Oath Keepers Founder Denies Planning Jan. 6 Riot at Capitol
WASHINGTON — Oath Keepers founder Stewart Rhodes denied that he planned an attack on the U.S. Capitol Jan. 6, 2021, as he testified during his own trial Monday in Washington, D.C.
He said his earlier suggestion to then-President Donald Trump to call out the military and private militia to help him remain in power was unrelated to the insurrection.
“It never even crossed my mind” that the Oath Keepers might force their way into the Capitol, Rhodes said in U.S. District Court.
The Oath Keepers, QAnon and other right-wing extremists were trying to prevent Congress from certifying the 2020 presidential election win for Joe Biden.
He added that any of the insurrectionists who assaulted police officers should be prosecuted.
He described the Oath Keepers’ role in Washington on Jan. 6 as “peacekeeping,” to protect Republican leaders affiliated with Trump.
He said he hoped Trump would invoke the Insurrection Act to overturn the election results. The Insurrection Act of 1807 authorizes the president to deploy the U.S. military to suppress civil disorder, insurrection or rebellion.
The Oath Keepers claimed that evidence of election fraud was the same as civil disorder. Those claims have been proven wrong.
Rhodes and his four co-defendants are charged with seditious conspiracy to incite the Jan. 6 attack on the Capitol. Rhodes put much of the blame for the Oath Keepers’ violence on his co-defendants.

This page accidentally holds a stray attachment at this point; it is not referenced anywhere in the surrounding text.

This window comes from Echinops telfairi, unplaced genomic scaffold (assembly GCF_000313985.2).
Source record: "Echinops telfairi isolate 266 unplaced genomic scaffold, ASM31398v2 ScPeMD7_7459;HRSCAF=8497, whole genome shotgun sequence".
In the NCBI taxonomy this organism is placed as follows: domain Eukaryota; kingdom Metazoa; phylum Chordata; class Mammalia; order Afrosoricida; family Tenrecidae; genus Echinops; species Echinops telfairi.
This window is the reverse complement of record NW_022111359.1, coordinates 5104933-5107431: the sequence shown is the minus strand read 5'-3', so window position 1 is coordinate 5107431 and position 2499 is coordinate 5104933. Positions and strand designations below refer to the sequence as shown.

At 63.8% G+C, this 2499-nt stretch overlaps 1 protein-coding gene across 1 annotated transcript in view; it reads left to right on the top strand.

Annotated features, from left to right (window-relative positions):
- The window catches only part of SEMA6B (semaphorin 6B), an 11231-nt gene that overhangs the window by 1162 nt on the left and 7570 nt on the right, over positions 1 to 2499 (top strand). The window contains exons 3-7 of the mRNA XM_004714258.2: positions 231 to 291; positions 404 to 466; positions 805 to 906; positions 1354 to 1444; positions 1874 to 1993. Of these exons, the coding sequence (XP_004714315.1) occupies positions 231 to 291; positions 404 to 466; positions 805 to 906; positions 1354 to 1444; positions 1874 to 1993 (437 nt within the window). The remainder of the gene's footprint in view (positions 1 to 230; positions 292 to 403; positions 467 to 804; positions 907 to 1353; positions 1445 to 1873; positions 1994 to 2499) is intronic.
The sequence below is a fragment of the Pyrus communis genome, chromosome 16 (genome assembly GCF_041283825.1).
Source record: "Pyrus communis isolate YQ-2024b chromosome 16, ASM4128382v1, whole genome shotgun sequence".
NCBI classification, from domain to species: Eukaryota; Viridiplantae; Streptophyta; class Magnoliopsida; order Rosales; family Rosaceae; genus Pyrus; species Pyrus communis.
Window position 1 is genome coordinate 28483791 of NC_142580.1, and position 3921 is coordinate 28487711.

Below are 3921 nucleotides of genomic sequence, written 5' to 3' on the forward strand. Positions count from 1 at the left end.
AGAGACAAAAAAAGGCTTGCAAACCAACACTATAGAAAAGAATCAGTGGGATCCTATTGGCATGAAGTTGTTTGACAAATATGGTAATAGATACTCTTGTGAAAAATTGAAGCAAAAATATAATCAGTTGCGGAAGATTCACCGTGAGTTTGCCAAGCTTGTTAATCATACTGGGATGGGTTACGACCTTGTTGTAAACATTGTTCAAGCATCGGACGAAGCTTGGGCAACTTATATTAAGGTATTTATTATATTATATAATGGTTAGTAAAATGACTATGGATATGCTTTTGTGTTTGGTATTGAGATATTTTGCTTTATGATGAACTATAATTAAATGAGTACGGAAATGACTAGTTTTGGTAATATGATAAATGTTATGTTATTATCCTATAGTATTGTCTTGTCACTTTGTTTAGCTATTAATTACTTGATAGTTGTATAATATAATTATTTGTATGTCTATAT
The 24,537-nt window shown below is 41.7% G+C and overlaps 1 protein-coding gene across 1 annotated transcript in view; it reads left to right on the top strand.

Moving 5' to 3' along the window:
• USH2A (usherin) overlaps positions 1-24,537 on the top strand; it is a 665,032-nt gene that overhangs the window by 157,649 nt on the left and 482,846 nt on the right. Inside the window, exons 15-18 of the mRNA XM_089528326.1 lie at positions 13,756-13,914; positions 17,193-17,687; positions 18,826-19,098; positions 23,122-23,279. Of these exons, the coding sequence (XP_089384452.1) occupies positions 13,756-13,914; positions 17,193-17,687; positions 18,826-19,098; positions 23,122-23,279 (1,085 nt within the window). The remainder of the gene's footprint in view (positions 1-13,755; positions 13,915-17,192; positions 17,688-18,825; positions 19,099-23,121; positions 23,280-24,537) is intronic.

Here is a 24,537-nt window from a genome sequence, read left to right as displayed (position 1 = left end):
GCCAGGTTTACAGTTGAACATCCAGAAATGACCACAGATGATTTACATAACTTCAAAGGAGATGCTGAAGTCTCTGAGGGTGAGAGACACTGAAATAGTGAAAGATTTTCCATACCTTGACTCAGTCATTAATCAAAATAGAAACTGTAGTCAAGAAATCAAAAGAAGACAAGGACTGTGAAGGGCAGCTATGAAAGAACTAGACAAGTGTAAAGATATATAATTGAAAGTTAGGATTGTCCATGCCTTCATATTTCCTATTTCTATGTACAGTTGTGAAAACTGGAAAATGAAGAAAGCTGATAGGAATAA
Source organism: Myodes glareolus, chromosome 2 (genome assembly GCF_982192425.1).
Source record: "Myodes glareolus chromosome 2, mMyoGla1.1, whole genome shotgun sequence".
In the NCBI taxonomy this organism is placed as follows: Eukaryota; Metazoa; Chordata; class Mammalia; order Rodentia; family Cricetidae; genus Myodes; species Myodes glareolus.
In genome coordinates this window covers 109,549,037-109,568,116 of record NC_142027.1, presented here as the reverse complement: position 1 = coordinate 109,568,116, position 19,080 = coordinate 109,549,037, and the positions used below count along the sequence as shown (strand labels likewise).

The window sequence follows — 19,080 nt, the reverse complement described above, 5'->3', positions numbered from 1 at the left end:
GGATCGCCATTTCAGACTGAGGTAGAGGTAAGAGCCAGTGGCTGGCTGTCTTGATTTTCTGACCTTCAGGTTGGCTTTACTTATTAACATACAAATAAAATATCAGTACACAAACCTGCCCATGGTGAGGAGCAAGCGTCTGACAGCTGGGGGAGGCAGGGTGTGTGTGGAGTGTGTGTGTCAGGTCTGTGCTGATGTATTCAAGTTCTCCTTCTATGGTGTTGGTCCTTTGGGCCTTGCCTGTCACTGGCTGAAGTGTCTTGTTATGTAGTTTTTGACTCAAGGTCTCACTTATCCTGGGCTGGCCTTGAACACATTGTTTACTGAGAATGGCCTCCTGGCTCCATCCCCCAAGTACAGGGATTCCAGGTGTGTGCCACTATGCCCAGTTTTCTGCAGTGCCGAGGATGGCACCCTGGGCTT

Florida Oath Keepers leader Kelly Meggs led some of his followers wearing tactical gear as they broke through the East Capitol Rotunda doors with other rioters. Rhodes testified that he told Meggs his attack was “stupid” and that “it opened the door for our political enemies to persecute us.”
Federal prosecutors said Rhodes’ actions leading up to the riot and afterward cast doubt on his claims he had no plans for violence.
They presented evidence that Rhodes and at least 10 co-conspirators brought firearms with them to Washington in the days before Jan. 6. They kept some of the guns in rooms they rented in an Arlington, Virginia, hotel while referring to themselves as a “Quick Reaction Force,” according to prosecutors.
Four days after the riot, Rhodes was recorded saying, “We should have brought rifles. We could have fixed it right then and there. I’d hang f—— Pelosi from a lamppost,” in a reference to killing House Speaker Nancy Pelosi, D-Calif.
Rhodes also is charged with obstruction of justice for allegedly ordering other Oath Keepers to delete evidence of potentially incriminating communications.
Prosecutors rested their case on Thursday after a month of testimony from more than two dozen witnesses who implicated Rhodes in the riot. The witnesses included FBI agents, U.S. Capitol Police officers and former Oath Keepers.